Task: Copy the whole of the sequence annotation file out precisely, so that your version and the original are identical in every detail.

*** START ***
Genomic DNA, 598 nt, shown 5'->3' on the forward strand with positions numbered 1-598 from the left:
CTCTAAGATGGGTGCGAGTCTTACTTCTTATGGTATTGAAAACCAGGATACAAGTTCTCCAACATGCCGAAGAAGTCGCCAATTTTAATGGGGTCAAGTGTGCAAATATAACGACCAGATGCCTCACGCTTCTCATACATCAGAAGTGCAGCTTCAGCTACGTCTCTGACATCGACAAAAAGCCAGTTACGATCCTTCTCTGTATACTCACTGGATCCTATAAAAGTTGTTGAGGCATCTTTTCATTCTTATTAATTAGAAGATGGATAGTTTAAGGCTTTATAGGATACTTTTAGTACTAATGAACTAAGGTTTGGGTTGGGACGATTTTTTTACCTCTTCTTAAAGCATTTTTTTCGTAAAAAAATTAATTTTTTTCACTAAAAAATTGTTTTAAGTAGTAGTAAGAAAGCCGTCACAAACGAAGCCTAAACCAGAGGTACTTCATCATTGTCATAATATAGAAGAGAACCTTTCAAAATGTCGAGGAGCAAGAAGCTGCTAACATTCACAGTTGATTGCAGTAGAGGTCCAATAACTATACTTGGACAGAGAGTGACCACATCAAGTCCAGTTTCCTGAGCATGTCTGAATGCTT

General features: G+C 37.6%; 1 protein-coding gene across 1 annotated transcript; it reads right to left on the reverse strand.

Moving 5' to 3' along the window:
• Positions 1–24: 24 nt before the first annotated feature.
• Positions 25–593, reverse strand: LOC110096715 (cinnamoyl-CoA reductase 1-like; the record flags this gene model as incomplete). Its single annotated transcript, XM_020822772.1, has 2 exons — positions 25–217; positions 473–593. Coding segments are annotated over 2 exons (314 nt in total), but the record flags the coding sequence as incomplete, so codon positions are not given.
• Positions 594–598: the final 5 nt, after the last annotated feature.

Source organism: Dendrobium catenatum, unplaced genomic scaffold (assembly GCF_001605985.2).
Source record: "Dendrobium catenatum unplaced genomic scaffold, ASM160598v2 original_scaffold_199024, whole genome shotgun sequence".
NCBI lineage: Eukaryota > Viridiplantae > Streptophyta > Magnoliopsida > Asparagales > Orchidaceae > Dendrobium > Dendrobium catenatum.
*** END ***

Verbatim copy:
Genomic DNA, 598 nt, shown 5'->3' on the forward strand with positions numbered 1-598 from the left:
CTCTAAGATGGGTGCGAGTCTTACTTCTTATGGTATTGAAAACCAGGATACAAGTTCTCCAACATGCCGAAGAAGTCGCCAATTTTAATGGGGTCAAGTGTGCAAATATAACGACCAGATGCCTCACGCTTCTCATACATCAGAAGTGCAGCTTCAGCTACGTCTCTGACATCGACAAAAAGCCAGTTACGATCCTTCTCTGTATACTCACTGGATCCTATAAAAGTTGTTGAGGCATCTTTTCATTCTTATTAATTAGAAGATGGATAGTTTAAGGCTTTATAGGATACTTTTAGTACTAATGAACTAAGGTTTGGGTTGGGACGATTTTTTTACCTCTTCTTAAAGCATTTTTTTCGTAAAAAAATTAATTTTTTTCACTAAAAAATTGTTTTAAGTAGTAGTAAGAAAGCCGTCACAAACGAAGCCTAAACCAGAGGTACTTCATCATTGTCATAATATAGAAGAGAACCTTTCAAAATGTCGAGGAGCAAGAAGCTGCTAACATTCACAGTTGATTGCAGTAGAGGTCCAATAACTATACTTGGACAGAGAGTGACCACATCAAGTCCAGTTTCCTGAGCATGTCTGAATGCTT

General features: G+C 37.6%; 1 protein-coding gene across 1 annotated transcript; it reads right to left on the reverse strand.

Moving 5' to 3' along the window:
• Positions 1–24: 24 nt before the first annotated feature.
• Positions 25–593, reverse strand: LOC110096715 (cinnamoyl-CoA reductase 1-like; the record flags this gene model as incomplete). Its single annotated transcript, XM_020822772.1, has 2 exons — positions 25–217; positions 473–593. Coding segments are annotated over 2 exons (314 nt in total), but the record flags the coding sequence as incomplete, so codon positions are not given.
• Positions 594–598: the final 5 nt, after the last annotated feature.

Source organism: Dendrobium catenatum, unplaced genomic scaffold (assembly GCF_001605985.2).
Source record: "Dendrobium catenatum unplaced genomic scaffold, ASM160598v2 original_scaffold_199024, whole genome shotgun sequence".
NCBI lineage: Eukaryota > Viridiplantae > Streptophyta > Magnoliopsida > Asparagales > Orchidaceae > Dendrobium > Dendrobium catenatum.